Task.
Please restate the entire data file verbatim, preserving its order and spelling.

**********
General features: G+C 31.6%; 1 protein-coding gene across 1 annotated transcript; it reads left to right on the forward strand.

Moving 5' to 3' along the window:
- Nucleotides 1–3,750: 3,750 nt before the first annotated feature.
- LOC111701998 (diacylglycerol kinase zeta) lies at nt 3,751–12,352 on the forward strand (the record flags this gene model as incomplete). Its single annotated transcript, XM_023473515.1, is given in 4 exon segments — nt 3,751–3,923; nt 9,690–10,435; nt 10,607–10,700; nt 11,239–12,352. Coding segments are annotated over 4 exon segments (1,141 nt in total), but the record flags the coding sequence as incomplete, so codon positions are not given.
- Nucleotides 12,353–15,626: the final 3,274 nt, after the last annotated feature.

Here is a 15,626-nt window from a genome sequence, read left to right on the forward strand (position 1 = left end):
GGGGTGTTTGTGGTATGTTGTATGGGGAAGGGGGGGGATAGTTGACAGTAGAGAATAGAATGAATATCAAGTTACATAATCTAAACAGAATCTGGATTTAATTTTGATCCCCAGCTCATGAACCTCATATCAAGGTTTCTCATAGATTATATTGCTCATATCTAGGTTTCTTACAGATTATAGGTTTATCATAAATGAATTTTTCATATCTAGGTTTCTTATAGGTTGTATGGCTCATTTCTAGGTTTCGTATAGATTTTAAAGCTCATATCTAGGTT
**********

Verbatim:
General features: G+C 31.6%; 1 protein-coding gene across 1 annotated transcript; it reads left to right on the forward strand.

Moving 5' to 3' along the window:
- Nucleotides 1–3,750: 3,750 nt before the first annotated feature.
- LOC111701998 (diacylglycerol kinase zeta) lies at nt 3,751–12,352 on the forward strand (the record flags this gene model as incomplete). Its single annotated transcript, XM_023473515.1, is given in 4 exon segments — nt 3,751–3,923; nt 9,690–10,435; nt 10,607–10,700; nt 11,239–12,352. Coding segments are annotated over 4 exon segments (1,141 nt in total), but the record flags the coding sequence as incomplete, so codon positions are not given.
- Nucleotides 12,353–15,626: the final 3,274 nt, after the last annotated feature.

Here is a 15,626-nt window from a genome sequence, read left to right on the forward strand (position 1 = left end):
GGGGTGTTTGTGGTATGTTGTATGGGGAAGGGGGGGGATAGTTGACAGTAGAGAATAGAATGAATATCAAGTTACATAATCTAAACAGAATCTGGATTTAATTTTGATCCCCAGCTCATGAACCTCATATCAAGGTTTCTCATAGATTATATTGCTCATATCTAGGTTTCTTACAGATTATAGGTTTATCATAAATGAATTTTTCATATCTAGGTTTCTTATAGGTTGTATGGCTCATTTCTAGGTTTCGTATAGATTTTAAAGCTCATATCTAGGTT